TED-Ed Video Lesson Transcript:
The good news is that your experimental robo-ants are a success!
The bad news is that you accidentally just gave them the ability to shoot deadly lasers… and you can’t turn it off. You have five minutes to stop them before the lasers go online.
Until then, all of your robo-ants will walk inside their habitat at a speed of exactly 1 meter per minute.
If they bump into each other or hit a dead end, they’ll instantly turn around and walk back the way they came.
When five minutes are up, they’ll turn on their lasers, break free, and stream out into the world, carving a path of destruction as they go.
Your one chance to stop them is to insert the two emergency vacuum nozzles into the habitat and suck the ants up before they break free. The nozzles can press into any one location in the habitat through a membrane covering its front side, and any ants that walk past will be sucked up and deactivated.
You can’t move the nozzles once they’re placed without leaving a hole that the robo-ants would pour out of, so choosing the right spots will be key.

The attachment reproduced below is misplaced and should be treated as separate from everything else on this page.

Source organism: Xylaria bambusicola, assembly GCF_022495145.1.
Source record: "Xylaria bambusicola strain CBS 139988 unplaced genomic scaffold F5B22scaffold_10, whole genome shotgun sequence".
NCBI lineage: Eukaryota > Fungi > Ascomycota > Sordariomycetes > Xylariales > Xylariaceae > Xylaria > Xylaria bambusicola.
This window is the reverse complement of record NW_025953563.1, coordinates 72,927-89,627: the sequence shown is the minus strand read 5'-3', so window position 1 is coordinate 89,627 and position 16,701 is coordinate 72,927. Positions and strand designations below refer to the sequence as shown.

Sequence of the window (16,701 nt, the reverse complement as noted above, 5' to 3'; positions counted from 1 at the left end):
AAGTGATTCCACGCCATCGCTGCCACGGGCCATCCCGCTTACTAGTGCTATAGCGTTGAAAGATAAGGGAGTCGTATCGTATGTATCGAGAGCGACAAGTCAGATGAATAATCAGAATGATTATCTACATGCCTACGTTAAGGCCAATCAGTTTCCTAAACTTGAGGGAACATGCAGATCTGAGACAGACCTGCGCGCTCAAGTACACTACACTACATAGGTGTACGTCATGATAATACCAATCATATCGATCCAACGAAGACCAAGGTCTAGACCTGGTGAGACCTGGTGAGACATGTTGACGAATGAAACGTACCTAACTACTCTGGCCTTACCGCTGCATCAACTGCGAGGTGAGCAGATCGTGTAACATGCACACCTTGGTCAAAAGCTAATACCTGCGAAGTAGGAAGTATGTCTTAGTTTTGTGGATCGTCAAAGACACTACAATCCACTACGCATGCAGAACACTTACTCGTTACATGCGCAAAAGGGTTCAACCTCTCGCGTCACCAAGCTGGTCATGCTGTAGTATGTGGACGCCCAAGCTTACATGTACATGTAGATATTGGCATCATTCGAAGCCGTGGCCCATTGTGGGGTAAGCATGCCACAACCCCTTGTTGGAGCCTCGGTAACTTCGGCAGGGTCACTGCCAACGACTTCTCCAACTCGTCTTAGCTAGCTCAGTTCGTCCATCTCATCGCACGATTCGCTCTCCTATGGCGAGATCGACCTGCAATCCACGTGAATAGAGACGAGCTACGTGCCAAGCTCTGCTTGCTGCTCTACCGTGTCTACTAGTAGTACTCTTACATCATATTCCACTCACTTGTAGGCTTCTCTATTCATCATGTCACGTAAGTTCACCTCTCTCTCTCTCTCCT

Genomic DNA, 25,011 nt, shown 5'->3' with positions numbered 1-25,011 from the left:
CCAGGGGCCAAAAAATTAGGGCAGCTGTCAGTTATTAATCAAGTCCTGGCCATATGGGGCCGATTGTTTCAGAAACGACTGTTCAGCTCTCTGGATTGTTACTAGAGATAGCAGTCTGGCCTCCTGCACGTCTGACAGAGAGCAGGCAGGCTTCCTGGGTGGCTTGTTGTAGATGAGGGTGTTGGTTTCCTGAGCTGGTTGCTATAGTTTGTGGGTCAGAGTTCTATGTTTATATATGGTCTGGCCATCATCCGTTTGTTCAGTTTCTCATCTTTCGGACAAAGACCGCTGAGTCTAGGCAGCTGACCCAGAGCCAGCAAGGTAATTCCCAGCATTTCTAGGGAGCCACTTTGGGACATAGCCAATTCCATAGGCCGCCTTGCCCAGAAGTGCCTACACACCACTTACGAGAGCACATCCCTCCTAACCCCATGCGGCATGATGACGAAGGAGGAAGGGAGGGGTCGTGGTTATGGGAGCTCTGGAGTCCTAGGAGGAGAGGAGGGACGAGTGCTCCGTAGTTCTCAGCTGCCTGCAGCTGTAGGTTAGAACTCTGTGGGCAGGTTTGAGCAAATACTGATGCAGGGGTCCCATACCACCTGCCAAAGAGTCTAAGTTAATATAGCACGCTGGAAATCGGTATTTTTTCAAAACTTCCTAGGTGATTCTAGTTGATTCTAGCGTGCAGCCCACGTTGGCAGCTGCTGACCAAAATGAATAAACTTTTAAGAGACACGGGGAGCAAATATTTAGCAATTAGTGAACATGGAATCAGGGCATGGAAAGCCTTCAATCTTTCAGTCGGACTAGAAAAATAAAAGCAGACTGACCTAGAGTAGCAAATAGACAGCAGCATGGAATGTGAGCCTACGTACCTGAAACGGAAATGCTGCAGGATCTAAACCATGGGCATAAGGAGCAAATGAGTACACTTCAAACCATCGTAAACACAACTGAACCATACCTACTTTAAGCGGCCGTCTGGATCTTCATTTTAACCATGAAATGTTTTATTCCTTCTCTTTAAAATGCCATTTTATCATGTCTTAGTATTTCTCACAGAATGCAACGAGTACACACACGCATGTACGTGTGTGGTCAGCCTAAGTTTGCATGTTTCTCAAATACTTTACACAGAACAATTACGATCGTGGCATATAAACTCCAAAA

The habitat is made out of meter-long tubes. When the robots reach an intersection, they will pick randomly whether to go left, right, or forward. They only go backward if they hit another robo-ant or a dead end.
Unfortunately, there are hundreds of them inside the habitat, and if even one escapes, it’ll do a lot of damage.
With just less than five minutes remaining, where should you place the 2 vacuum nozzles to suck up all the robo-ants?
Pause the video now if you want to figure it out for yourself. Answer in: 3. Answer in: 2. Answer in: 1.
With robo-ants ricocheting all over the habitat, it might seem impossible to stop them before they break free.
But this situation is simpler than it seems.
Here’s why. Imagine just two robo-ants crawling toward each other. When they collide, they immediately reverse directions.
And what would that sequence of events look like if they crawled past each other instead?